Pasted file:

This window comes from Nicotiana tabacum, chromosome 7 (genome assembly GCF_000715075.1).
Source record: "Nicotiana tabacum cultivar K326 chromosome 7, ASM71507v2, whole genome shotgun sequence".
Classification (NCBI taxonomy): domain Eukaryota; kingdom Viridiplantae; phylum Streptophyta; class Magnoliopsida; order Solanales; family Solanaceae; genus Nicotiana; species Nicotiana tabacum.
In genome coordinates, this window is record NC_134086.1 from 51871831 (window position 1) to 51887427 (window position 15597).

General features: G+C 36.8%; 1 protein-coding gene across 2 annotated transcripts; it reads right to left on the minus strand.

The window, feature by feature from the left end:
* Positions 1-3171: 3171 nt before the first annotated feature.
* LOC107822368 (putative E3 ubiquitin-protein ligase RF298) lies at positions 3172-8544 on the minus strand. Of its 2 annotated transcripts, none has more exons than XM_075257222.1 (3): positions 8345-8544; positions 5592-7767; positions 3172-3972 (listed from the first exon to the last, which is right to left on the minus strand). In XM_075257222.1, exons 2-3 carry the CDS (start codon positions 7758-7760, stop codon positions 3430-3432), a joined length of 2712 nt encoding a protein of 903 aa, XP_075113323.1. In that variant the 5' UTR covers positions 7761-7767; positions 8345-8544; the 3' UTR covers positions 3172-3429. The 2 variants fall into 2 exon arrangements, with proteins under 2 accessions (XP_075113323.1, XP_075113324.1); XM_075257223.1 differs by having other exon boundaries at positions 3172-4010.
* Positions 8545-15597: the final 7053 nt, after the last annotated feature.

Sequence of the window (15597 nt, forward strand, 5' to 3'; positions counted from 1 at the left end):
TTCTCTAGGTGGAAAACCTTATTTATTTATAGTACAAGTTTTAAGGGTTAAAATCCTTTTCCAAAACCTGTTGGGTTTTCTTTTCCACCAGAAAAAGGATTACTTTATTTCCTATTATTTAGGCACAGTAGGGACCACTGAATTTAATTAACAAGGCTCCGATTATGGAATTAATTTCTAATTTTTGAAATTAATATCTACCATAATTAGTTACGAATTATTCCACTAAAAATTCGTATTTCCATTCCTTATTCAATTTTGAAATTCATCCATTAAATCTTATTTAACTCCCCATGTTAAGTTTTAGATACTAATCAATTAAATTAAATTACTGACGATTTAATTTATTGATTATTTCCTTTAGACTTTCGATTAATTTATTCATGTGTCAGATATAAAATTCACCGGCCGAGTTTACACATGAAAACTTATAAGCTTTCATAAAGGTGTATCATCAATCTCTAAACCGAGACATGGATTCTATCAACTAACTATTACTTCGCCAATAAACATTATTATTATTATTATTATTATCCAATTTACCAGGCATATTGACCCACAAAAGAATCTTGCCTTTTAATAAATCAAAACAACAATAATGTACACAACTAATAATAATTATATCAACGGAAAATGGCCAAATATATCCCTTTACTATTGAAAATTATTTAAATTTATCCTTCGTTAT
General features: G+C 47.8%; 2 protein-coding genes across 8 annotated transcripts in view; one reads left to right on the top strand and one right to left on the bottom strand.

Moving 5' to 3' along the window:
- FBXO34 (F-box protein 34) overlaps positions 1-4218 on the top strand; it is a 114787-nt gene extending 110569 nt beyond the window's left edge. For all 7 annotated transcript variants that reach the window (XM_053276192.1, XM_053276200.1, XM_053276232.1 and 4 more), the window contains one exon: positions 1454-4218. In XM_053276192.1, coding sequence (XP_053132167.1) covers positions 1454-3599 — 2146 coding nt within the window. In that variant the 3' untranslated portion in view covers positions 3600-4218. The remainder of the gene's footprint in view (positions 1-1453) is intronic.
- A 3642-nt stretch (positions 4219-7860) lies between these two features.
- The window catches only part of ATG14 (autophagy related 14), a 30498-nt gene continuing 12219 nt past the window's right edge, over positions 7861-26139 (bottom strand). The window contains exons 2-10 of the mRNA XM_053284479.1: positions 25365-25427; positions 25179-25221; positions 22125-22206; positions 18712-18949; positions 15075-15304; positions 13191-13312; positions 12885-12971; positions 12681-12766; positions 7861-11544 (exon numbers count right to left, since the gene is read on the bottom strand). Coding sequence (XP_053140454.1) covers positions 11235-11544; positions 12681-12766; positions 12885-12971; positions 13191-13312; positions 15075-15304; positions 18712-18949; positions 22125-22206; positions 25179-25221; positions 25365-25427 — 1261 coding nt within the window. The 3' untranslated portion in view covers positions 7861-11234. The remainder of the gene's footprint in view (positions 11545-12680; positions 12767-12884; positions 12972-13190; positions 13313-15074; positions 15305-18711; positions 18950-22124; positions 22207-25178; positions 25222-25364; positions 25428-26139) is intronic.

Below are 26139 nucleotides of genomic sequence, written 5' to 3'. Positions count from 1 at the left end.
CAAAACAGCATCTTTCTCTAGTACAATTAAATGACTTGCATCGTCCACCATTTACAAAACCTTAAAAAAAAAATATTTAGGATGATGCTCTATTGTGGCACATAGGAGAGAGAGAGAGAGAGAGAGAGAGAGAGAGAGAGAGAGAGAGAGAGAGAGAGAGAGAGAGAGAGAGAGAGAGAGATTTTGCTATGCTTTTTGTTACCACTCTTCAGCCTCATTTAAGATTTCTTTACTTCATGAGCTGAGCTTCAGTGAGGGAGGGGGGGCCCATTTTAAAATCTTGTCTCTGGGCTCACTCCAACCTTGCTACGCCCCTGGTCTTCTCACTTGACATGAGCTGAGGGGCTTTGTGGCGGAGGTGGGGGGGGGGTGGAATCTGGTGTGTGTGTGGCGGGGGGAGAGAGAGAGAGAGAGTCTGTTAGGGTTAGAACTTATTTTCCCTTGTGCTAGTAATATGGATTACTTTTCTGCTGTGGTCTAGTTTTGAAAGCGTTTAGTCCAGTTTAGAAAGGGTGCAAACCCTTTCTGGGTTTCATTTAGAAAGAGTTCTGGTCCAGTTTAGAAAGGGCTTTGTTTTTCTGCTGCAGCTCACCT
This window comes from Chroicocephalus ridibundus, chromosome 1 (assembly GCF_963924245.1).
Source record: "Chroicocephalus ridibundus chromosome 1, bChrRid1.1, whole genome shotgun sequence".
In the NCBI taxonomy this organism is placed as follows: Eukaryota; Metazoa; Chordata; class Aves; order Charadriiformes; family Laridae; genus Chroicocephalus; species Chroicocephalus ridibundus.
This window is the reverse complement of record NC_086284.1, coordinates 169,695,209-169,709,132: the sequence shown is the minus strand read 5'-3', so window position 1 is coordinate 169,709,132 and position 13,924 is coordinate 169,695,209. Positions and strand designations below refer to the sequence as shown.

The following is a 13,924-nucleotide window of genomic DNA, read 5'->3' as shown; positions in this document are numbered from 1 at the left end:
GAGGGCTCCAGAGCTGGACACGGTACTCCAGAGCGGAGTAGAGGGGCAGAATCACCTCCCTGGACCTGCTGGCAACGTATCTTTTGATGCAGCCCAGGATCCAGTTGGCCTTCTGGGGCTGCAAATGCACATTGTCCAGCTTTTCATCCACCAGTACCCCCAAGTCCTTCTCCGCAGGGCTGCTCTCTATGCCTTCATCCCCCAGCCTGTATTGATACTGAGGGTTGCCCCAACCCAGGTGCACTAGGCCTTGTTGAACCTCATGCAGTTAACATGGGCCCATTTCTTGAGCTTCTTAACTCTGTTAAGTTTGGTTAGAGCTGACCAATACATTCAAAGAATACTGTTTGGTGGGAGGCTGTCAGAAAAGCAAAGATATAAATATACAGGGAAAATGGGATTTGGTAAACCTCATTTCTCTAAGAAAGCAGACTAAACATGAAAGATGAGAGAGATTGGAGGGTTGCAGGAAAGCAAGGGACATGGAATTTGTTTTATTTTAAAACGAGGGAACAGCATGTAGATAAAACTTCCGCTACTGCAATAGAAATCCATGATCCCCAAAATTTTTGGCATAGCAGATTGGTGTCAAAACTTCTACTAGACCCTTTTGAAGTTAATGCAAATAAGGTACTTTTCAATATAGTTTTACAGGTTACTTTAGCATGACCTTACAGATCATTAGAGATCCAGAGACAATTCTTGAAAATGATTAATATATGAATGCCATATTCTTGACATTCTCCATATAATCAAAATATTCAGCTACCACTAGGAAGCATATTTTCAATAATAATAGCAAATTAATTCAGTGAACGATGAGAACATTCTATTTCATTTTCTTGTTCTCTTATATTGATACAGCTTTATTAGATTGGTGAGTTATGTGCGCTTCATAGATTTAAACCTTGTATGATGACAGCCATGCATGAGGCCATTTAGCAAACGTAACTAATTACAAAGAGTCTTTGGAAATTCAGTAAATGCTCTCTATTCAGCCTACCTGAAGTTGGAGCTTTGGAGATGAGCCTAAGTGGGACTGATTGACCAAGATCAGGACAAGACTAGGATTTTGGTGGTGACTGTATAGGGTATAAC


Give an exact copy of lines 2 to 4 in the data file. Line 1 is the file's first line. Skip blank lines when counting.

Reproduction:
Source record: "Nicotiana tabacum cultivar K326 chromosome 7, ASM71507v2, whole genome shotgun sequence".
Classification (NCBI taxonomy): domain Eukaryota; kingdom Viridiplantae; phylum Streptophyta; class Magnoliopsida; order Solanales; family Solanaceae; genus Nicotiana; species Nicotiana tabacum.
In genome coordinates, this window is record NC_134086.1 from 51871831 (window position 1) to 51887427 (window position 15597).